Combat inflation with Dividend Stocks @ Dividend Growth Investing & Retirement

    The Danger with the 4% withdrawal rule @ Passive Income Earner

     

    Dividend Stocks Analysis

     

    Johnson & Johnson (JNJ) @ Dividend Ladder

    Becton, Dickinson & Co (BDX) @ Dividend Growth Stocks

    Cracker Barrel  Old Country Store (CBRL) @ Passive Income Pursuit

    Nextera Energy (NEE) @ Dividend Engineer

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  •  

     

    One of the main reasons why the stock market has rebounded from 2008 so quickly (the S&P500 is +111% from Jan 1st 2009 to Jan 1st 2014) is because the FED was quick to relieve the pressure on US consumers. The Gov’t helped massively many companies in the auto and financial industries. They didn’t want to see the system collapse and rescued its heart so it can continue to pump blood (money) through the system.

     

    But buyouts weren’t enough to comfort the Street. Since 71% of the US GDP is driven by the American consumer, the FED had to dive into a series of quantitative easing methods (read more about it here) to maintain rates on the floor artificially. Since it doesn’t cost anything to borrow money (considering inflation), it was the right time for both companies and consumers to A) clean up their balance sheets and B) start over with increased spending.

     

    We really saw this phenomenon in two phases. From 2009 to 2012, consumers were paying off their debts and increasing their savings while companies were doing exactly the same thing. In 2013, everybody found themselves sitting on piles of cash and started to spend. This is a simplistic explanation of the economic environment for the past four years, but I’m not too far from the truth either.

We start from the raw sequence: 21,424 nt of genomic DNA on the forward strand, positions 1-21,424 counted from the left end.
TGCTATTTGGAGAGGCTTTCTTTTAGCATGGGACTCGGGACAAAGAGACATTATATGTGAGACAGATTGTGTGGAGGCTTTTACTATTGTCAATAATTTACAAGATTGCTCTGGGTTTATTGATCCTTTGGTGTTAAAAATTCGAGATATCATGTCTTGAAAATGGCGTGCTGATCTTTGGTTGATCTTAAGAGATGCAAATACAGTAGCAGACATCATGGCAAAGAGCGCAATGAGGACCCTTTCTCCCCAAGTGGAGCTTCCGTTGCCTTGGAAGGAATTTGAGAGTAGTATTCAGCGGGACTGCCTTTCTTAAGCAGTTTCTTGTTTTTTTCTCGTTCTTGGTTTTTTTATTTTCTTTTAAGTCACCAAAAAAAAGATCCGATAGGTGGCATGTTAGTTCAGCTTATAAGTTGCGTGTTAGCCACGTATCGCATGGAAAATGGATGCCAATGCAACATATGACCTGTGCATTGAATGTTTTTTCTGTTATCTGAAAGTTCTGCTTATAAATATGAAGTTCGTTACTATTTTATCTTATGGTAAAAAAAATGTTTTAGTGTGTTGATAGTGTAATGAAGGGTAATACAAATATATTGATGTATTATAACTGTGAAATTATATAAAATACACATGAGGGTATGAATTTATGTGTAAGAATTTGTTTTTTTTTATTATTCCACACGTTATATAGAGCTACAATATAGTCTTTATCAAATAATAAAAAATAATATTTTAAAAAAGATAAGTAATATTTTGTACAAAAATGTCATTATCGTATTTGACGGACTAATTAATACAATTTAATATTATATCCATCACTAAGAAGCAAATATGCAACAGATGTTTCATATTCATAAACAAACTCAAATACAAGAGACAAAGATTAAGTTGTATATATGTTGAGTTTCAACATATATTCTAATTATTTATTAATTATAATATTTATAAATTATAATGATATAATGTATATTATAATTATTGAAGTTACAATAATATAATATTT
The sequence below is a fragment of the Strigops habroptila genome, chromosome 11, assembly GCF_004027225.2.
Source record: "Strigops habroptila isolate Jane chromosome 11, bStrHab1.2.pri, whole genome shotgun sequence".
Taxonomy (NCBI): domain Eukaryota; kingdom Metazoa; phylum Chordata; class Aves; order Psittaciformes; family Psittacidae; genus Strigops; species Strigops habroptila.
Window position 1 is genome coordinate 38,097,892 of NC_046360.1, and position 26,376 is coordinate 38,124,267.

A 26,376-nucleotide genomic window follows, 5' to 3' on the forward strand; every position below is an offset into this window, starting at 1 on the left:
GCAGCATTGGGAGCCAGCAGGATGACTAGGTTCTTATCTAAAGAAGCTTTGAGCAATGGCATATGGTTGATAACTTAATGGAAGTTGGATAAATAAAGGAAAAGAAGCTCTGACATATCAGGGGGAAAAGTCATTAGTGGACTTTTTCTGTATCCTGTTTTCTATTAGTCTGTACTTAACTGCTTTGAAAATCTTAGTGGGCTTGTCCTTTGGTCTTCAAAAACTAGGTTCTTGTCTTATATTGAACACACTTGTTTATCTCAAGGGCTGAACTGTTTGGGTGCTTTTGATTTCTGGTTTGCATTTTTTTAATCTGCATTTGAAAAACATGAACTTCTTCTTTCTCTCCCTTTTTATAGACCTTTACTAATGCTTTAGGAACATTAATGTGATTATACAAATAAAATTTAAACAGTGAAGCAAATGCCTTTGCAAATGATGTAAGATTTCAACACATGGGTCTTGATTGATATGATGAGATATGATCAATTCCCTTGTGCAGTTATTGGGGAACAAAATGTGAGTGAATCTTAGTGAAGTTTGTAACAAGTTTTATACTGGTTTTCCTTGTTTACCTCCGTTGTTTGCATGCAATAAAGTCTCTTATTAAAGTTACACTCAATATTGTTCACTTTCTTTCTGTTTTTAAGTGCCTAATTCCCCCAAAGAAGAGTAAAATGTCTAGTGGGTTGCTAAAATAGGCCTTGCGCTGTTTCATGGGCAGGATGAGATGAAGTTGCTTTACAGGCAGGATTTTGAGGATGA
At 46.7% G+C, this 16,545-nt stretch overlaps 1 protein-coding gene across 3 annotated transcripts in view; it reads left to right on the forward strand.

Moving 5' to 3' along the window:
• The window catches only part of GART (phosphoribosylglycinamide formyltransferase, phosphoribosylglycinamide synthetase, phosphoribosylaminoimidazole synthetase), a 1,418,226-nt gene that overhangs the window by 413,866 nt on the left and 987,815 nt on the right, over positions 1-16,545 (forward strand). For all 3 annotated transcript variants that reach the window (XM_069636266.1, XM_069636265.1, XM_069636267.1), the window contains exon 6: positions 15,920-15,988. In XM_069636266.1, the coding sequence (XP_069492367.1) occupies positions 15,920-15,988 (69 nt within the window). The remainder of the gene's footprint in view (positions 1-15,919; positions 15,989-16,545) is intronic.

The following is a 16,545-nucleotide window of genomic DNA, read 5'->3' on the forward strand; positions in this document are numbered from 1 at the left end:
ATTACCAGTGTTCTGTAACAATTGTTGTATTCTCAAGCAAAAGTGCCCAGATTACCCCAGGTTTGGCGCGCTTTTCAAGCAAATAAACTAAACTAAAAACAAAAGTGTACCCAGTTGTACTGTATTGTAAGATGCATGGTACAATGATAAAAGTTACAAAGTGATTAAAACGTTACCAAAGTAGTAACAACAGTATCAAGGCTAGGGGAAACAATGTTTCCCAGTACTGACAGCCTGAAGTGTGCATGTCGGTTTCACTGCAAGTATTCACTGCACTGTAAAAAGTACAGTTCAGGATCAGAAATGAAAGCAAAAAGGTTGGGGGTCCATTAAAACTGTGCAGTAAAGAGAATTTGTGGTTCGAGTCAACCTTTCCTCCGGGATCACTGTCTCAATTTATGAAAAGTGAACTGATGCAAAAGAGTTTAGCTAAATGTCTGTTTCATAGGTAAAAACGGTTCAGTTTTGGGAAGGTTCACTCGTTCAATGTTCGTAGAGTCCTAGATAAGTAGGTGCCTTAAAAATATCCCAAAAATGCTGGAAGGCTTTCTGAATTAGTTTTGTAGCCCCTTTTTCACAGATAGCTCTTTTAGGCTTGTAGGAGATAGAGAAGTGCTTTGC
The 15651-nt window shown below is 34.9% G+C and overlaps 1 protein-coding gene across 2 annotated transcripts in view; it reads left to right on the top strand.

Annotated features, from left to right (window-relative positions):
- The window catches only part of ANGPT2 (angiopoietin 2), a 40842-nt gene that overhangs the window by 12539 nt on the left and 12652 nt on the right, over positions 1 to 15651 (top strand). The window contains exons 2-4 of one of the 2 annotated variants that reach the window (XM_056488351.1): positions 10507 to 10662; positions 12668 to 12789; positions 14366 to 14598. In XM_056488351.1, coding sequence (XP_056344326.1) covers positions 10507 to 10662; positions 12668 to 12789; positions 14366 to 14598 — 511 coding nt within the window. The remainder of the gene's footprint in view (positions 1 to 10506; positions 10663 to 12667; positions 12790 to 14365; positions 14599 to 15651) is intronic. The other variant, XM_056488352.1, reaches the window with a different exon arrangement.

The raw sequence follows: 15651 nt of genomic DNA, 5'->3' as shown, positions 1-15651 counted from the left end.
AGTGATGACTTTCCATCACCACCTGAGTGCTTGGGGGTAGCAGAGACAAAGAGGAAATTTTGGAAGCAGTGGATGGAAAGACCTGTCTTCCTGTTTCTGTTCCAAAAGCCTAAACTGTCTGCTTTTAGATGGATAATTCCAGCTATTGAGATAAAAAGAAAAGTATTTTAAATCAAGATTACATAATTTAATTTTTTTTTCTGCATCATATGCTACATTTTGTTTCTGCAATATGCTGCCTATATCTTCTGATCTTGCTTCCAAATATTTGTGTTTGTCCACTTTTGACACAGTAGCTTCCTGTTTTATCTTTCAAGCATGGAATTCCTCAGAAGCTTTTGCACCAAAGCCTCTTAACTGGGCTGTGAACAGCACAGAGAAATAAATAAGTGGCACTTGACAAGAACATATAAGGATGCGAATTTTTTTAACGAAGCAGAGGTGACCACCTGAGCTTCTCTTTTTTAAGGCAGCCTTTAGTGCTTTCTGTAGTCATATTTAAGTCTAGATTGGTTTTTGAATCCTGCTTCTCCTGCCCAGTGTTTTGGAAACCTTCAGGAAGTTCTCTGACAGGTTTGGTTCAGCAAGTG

But Now the Party is Over and QE is Dead

     

    At the beginning of the year, it has become an obvious truth that the FED will stop injecting money into the system (currently QE3) since the economy is showing signs of constant progress. For some time, they have discussed the possibility of raising rates in 2015 once the unemployment rate hits 6.5%. Now that the latest data shows an unemployment rate of 6.3%, everything is pointing towards the same conclusion: Quantitative Easing is Dead and Rates are Going up.

     

    Analysts always want the perfect condition to continue trading: lots of liquidity and low rates to borrow. This is why the market might stagnate for a few months upon the rumors of rising interest rates. But it doesn’t mean you should leave the dance floor, not right now anyways.

     

    I actually think it’s a good thing to see rates head upward. I’m a little bit conventional with my investments and don’t like when things aren’t the way they are supposed to be. The Gov’t buying bonds to maintain rates artificially low is against the laws of nature and I don’t want to know what is going to happen if we keep doing that. After all, the money used for Quantitative Easing programs will have to be reimbursed one day, so we better stop while we can.

     

    This might lead to a couple of rough months on the market and it will be the perfect time to buy more of these amazing companies. Because the other part of the equation is still there: companies are still sitting on piles of cash and this means more dividends for you! Well, that’s what I think anyway, what do you think?